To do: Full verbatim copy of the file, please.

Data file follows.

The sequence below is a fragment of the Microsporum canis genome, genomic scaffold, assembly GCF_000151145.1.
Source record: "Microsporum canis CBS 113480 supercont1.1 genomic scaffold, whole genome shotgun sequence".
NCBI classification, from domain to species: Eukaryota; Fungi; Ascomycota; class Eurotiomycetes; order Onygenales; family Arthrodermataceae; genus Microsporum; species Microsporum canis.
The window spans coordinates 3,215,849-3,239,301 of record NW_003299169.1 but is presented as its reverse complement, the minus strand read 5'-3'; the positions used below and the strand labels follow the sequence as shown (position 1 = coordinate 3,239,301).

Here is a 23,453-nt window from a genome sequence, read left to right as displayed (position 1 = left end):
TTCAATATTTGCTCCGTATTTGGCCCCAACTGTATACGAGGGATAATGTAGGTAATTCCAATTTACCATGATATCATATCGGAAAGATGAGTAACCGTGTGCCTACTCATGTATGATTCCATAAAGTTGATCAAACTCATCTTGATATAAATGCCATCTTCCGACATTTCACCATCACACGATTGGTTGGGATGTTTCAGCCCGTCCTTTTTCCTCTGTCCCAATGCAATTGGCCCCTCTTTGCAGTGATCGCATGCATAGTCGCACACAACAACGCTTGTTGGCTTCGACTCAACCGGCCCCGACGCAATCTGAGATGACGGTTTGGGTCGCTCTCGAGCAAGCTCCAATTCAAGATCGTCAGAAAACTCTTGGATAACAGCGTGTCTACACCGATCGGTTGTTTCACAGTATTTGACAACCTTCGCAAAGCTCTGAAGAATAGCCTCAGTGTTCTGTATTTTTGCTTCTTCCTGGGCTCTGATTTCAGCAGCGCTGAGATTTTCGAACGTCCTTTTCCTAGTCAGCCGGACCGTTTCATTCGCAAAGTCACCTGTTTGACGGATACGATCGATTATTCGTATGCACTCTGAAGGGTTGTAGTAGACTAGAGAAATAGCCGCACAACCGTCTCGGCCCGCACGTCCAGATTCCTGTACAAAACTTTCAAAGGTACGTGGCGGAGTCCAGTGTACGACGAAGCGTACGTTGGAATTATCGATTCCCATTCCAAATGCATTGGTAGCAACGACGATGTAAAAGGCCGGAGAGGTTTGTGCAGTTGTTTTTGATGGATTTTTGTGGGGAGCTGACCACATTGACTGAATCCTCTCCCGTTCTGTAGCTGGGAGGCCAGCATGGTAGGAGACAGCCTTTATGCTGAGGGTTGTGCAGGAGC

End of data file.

The sequence below is a fragment of the Microsporum canis genome, genomic scaffold, assembly GCF_000151145.1.
Source record: "Microsporum canis CBS 113480 supercont1.1 genomic scaffold, whole genome shotgun sequence".
NCBI classification, from domain to species: Eukaryota; Fungi; Ascomycota; class Eurotiomycetes; order Onygenales; family Arthrodermataceae; genus Microsporum; species Microsporum canis.
The window spans coordinates 3,215,849-3,239,301 of record NW_003299169.1 but is presented as its reverse complement, the minus strand read 5'-3'; the positions used below and the strand labels follow the sequence as shown (position 1 = coordinate 3,239,301).

Here is a 23,453-nt window from a genome sequence, read left to right as displayed (position 1 = left end):
TTCAATATTTGCTCCGTATTTGGCCCCAACTGTATACGAGGGATAATGTAGGTAATTCCAATTTACCATGATATCATATCGGAAAGATGAGTAACCGTGTGCCTACTCATGTATGATTCCATAAAGTTGATCAAACTCATCTTGATATAAATGCCATCTTCCGACATTTCACCATCACACGATTGGTTGGGATGTTTCAGCCCGTCCTTTTTCCTCTGTCCCAATGCAATTGGCCCCTCTTTGCAGTGATCGCATGCATAGTCGCACACAACAACGCTTGTTGGCTTCGACTCAACCGGCCCCGACGCAATCTGAGATGACGGTTTGGGTCGCTCTCGAGCAAGCTCCAATTCAAGATCGTCAGAAAACTCTTGGATAACAGCGTGTCTACACCGATCGGTTGTTTCACAGTATTTGACAACCTTCGCAAAGCTCTGAAGAATAGCCTCAGTGTTCTGTATTTTTGCTTCTTCCTGGGCTCTGATTTCAGCAGCGCTGAGATTTTCGAACGTCCTTTTCCTAGTCAGCCGGACCGTTTCATTCGCAAAGTCACCTGTTTGACGGATACGATCGATTATTCGTATGCACTCTGAAGGGTTGTAGTAGACTAGAGAAATAGCCGCACAACCGTCTCGGCCCGCACGTCCAGATTCCTGTACAAAACTTTCAAAGGTACGTGGCGGAGTCCAGTGTACGACGAAGCGTACGTTGGAATTATCGATTCCCATTCCAAATGCATTGGTAGCAACGACGATGTAAAAGGCCGGAGAGGTTTGTGCAGTTGTTTTTGATGGATTTTTGTGGGGAGCTGACCACATTGACTGAATCCTCTCCCGTTCTGTAGCTGGGAGGCCAGCATGGTAGGAGACAGCCTTTATGCTGAGGGTTGTGCAGGAGC